Designing an experiential, augmented reality exhibit taught me how relative “truth” is.
I started my commercial advertising career as a photojournalist with fine arts training. That training taught me that every photograph deceives us, just a bit.
We think a photograph is recorded truth, but ultimately, it’s a selective interpretation. Sometimes, the photographer's fiction conveys more truth than reality itself. For some photographers, this wonderful moment is the nexus of our art’s power. A springboard for our search for meaning.
It also makes for great ads
The best visual advertising creatively manipulates photography’s subversive quality. But as consumers have become more sophisticated, and deep fakes have become a cultural phenomenon, the line between what’s true and what’s not is wavering.
And yet, expressing the truth has always been at the forefront of my strategic approach to brand building. So where does that leave me? Where does it leave everyone else who seeks to create art that is commercial, but also transformative?
It can get complicated
Much of my non-commercial work explores shifting definitions, slippery slopes and complex ideas. My work in photojournalism touched the same territory. So I’ve come to realize that truth is an even more fluid concept than I ever thought. It shifts with context.
Let’s start with changing reality.
Not long ago, we pointed a camera phone at a cereal box, followed a QR code and experienced a 3-dimensional object in register with the box. AR was a parlor trick that mixed reality.
Then the mixing got more sophisticated. My work in experiential art began with startup that pioneered projection mapping. It helped fashion both a new art form and new way to engage brand loyalty. Along the way, I collected six patents.
Welcome to the Vortex of Truth
After seeing my work at Klip Collective, New York City's digital art collective CADAF (https://www.cadaf.art) invited me to join their exposition. My AR collaborator Howard McCabe of Dream Syndicate and his team of developers and artists joined me.
The Vortex Of Truth began with both old-fashion pencil sketches and an AR Instagram filter that I invented. They showed six busts on pedestals of historical figures who spanned the entire history of human knowledge. Gandhi, Buddha, Maya Angelou, Aristotle, Confucius, and MLK Jr. each offered up their vision of what truth is. Recognizing that young people learn digitally and differently, we used great music and vibrant color to keep the experience short–two to four minutes–but technologically fascinating.
Viewers got the message quickly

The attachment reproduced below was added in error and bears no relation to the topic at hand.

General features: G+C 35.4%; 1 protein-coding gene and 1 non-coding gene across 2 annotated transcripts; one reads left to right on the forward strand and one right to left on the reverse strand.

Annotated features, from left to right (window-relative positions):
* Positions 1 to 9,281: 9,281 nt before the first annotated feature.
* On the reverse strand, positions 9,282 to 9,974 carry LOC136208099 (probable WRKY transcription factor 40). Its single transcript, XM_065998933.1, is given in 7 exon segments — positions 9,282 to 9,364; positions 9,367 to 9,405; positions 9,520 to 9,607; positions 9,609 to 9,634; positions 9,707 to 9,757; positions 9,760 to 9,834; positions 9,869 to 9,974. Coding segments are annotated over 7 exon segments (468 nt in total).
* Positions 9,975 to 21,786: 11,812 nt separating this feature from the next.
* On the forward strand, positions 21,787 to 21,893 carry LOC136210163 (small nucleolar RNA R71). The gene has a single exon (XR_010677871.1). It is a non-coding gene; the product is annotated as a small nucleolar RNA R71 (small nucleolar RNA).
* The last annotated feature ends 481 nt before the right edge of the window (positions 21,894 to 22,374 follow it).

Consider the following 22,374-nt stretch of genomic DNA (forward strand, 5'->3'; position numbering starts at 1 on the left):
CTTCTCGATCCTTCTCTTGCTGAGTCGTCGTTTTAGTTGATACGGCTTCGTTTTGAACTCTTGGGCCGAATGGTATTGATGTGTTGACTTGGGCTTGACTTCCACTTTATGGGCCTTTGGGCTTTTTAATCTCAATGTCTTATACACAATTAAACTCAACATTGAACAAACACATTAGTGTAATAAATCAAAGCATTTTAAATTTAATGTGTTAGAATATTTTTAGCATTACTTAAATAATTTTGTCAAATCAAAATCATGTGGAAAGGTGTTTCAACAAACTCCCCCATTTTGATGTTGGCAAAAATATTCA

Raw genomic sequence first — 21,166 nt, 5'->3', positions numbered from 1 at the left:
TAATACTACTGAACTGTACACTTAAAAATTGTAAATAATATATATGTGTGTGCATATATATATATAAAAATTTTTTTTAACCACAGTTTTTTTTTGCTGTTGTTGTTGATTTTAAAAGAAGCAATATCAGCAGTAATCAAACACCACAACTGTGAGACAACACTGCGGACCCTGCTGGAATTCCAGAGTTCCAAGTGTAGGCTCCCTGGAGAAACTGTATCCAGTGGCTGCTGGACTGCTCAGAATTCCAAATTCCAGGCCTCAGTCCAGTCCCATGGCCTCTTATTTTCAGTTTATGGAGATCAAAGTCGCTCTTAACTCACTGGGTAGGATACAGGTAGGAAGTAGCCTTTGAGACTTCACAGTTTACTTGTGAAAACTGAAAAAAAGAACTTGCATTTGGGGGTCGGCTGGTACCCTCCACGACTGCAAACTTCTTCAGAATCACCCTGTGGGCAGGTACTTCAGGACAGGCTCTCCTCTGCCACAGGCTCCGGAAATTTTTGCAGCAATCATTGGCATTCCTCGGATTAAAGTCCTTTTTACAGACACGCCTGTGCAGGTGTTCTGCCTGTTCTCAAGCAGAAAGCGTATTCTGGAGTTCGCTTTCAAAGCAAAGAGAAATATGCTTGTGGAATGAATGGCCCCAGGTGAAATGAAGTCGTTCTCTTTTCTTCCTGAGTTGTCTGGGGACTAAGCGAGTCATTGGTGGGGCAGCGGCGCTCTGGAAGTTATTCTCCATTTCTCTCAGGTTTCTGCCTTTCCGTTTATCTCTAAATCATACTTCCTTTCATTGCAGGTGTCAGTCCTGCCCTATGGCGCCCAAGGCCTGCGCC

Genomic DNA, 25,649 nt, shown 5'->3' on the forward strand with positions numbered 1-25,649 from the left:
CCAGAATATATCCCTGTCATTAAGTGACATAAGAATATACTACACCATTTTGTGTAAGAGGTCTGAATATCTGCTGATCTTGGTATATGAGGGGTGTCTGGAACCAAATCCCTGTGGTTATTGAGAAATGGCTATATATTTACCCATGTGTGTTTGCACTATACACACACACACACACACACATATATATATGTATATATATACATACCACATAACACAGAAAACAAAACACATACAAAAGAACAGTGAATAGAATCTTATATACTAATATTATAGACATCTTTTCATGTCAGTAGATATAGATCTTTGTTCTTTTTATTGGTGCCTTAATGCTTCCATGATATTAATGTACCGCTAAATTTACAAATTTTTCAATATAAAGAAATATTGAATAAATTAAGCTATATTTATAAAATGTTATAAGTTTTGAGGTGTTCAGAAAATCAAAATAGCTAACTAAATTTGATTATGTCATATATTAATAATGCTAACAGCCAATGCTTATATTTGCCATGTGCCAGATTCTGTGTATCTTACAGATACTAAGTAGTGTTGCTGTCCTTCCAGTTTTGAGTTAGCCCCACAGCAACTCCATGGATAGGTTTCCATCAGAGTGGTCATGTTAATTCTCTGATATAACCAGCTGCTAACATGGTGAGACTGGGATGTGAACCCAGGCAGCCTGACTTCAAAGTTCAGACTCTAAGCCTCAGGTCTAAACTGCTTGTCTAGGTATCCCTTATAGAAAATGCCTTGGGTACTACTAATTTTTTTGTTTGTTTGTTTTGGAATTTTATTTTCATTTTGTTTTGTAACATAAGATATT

Exploring the mixed reality, confronted by the different quotes, visitors soon understood that truth is relative, and never black and white. Vortex of Truth created buzz in Manhattan, and we launched a similar experience in Paris in 2020. We hoped to inspire our hundreds of visitors to question their media outlets, political figures and teachers. To dive deep and question every proclaimed truth.
What’s truth now?
Today, our mature media landscape grapples with defining truth. The erosion of verifiable truth has also polarized our politics. It has bred mistrust and disillusionment toward government and society on an unprecedented scale. Is this at least partially, a byproduct of modern 20th-century advertising. One that has often treated the distortion of opinion and truth as a handy strategic pillar?
Easy answers aren’t coming soon.
We all know that communication advancements often have unintended consequences. When the printing press disseminated the first books, more women were burned as witches. In the contemporary landscape, entities like Russian troll farms exploit social media to propagate falsehoods, and fracture societies in the process.
No magic bullet will stop this. Instead, we all need to embrace the responsibility of deciphering truth and challenging presented narratives.
A call to all artists
It’s an artist's duty to infuse authenticity into everything we create. But those of us who synthesize art and technology to create brand stories have an even heftier responsibility to weave truth into everything we do.
First let’s remember the obvious: People know when they’re being sold. In this digital age, they decode messages with a healthy dose of cynicism. They scrutinize every morsel of brand information. So, we need to be transparent about every brand detail. When consumers ask us what’s true, we should respond authentically. When the brand’s truth evolves, we need to evolve with it.
Unbranded truth is also powerful
Brands can also harness the power of truth by dropping their branding from some content. My team and I have often convinced big brands to fund technologically masterful but expensive projection installations without brand messages. Not a word. Our clients realized that in the end, their sponsor status added unique value and stimulated real engagement.
Consider the kaleidoscope
I’d also like to offer a different way to describe the search for truth.
Following the North Star is a well-worn model. But perhaps truth is not a fixed entity like a star but more like a kaleidoscope, ever changing. Truth is not a flickering thing, far away. Truth is in your hands, its perspective perpetually shifting. When you jostle the kaleidoscope to show it to someone else, the view can change again, so no two people ever see the same truth.
Nevertheless, we should still be looking for it together.
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